Who am I?

When thinking about writing this speech, this is the topic that came to mind. It’s so simple yet so complicated. What makes me, me? I don’t have an answer that I can fully explain, but what I can tell you is where I’m from, where I’m at, and where I’m going.

Fellow toastmasters and distinguished guests, thank you for having me.

WHERE I’M FROM

I was born in Berkeley, CA and lived in Alameda for the first few years. From there we moved to New Mexico where my Dad is from. I was still very young so I don’t have a lot of memories from there, but I can recall the hardwood floor that was in our home, and how cold it got during the winters. I also have a distinct memory of my Mom and Dad fighting on the phone.

After my parents divorced when I was about 3, we moved back to California. This time we lived in South San Francisco where my Uncle and his family lived. This is pivotal because this is where I would be for the next 5 years and it really shaped my childhood and the influences that guided me. To keep a long story short, the main experiences that I got from this period were 1) my family and the structure it gave me while growing up, and 2) the bullying during elementary school and the sense of not really belonging. These two major experiences have led to the conviction that my family matters more than anything to me.

From SSF, my mom, sister, brother and I moved to San Bruno. This turned out be another pivotal time because it is where I would be throughout high school. This is where I developed friendships that lasted long after the last bell sounded, and it’s where I would discover things like what kind of music I liked. The first rock song I remember hearing was in junior high, it was “Zombie” by The Cranberries. Prior to this I never really paid attention to music. It was there and I listened to it, but no genre, artist or band had ever stood out to me before.

The final point that I’d like to touch on is when I joined the Marines. After high school finished I was fed up with formal education; tests, essays, teachers, all of it. And the prospect of going straight to work didn’t sound appealing either. So I went with what was the most logical alternative… I joined the military. I had family who served and my father was in the Navy during Vietnam, but I wasn’t especially patriotic and it’s not something I really thought about before my Senior year, it just kind of was the next best thing to do. But despite all of that, it became a very important time for me. I learned that physically and mentally, I am much more capable than I realize I am. It also taught me to think about the whole instead of the individual.

WHERE I’M AT

Fast forward to the present and I’m finally at a point in my life where I feel a lot more comfortable in my skin.

For far too long I’ve been a people pleaser. So much so, that I was afraid to say no. I cared too much about how people saw me and whether or not it was in a good light. Over the last few years I’ve focused on finding a healthier balance, and that’s where I’m at now. I still care about people and wanting to help, but I have to take care of me and find peace with myself just as much. I’ve concluded that the best way to do this is to not overly criticize myself. To not be so hard on myself.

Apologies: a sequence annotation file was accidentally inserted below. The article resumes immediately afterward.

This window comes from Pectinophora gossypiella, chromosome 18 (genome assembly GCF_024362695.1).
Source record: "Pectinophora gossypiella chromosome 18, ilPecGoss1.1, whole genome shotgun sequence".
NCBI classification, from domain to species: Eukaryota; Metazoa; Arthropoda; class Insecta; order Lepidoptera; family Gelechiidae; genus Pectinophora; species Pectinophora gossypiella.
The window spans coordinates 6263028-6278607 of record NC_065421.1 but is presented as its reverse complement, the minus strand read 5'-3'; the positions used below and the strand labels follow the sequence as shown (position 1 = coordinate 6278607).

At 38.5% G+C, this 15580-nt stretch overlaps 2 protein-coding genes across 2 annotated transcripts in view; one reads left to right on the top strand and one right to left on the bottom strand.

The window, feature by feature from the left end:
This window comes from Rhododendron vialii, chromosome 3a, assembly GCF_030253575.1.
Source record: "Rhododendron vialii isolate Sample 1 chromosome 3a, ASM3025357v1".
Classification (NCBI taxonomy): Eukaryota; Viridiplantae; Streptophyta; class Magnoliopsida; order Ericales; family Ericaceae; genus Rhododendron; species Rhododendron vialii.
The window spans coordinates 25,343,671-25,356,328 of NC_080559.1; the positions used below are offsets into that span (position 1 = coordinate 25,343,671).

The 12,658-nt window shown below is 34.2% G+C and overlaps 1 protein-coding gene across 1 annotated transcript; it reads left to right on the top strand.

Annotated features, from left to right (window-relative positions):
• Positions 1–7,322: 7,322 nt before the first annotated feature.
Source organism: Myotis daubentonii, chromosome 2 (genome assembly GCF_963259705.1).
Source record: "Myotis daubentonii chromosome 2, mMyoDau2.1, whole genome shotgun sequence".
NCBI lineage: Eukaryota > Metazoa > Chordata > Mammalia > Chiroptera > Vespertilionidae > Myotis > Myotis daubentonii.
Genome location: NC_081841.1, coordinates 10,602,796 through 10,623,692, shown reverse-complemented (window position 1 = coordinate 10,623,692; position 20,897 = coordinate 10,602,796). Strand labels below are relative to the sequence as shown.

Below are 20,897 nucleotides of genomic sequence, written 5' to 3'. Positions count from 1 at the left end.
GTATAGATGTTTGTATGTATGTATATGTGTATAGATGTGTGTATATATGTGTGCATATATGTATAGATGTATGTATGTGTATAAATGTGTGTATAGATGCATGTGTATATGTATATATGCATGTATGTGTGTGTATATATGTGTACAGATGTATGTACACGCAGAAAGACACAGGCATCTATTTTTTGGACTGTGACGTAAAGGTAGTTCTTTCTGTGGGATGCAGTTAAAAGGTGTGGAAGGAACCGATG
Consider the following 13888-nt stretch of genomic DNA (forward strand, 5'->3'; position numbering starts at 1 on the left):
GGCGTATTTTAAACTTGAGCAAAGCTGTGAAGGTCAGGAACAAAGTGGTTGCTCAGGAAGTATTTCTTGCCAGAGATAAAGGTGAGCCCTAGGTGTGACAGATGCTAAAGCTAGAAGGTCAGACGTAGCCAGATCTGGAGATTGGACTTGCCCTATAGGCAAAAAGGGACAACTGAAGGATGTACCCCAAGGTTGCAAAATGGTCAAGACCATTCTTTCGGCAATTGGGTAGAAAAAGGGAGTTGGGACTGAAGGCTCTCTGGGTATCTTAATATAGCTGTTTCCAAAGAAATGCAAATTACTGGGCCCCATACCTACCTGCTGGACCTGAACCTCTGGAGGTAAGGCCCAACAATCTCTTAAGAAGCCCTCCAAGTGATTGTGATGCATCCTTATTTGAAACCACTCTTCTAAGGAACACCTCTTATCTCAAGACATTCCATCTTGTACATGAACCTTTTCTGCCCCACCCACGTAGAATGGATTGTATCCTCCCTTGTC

Although, I will say that for me it’s true that pain has made me stronger. From loss in relationships, family and life, I’ve started to pay attention to what’s really important to me. This is where it ties back to where I’m from… family. That is, has been, and always will be important to me. Right now, I will only “bend over backwards” for 8 people in my life, anyone outside of that will have to earn it.

WHERE I’M GOING

A few years ago I read a book called “The Celestine Prophecy”. The gist of the book is that it’s a story about one person’s spiritual awakening as they’re trying to uncover the mystery surrounding an ancient Peruvian manuscript. But for me, the main thread that stood out was the idea that as children we take a main lesson from each of our parents.

When I think of my mother and what she taught, not surprisingly, it was that family was important. That my siblings and I should always be united. From my father it was the idea that money isn’t important, purpose and doing what we enjoy is.

Taking these lessons and applying them to my future, this is what I want to share, family and purpose. I want to use everything else that’s been important in my life to get that word out; music, media, technology, my voice.

A lot of people say that “it’s not about the destination, it’s about the journey”, but for me, that’s ridiculous. The destination is important, it’s what drives me, it’s my inspiration.

So who am I? If this whole speech hasn’t answered that, then who are you?

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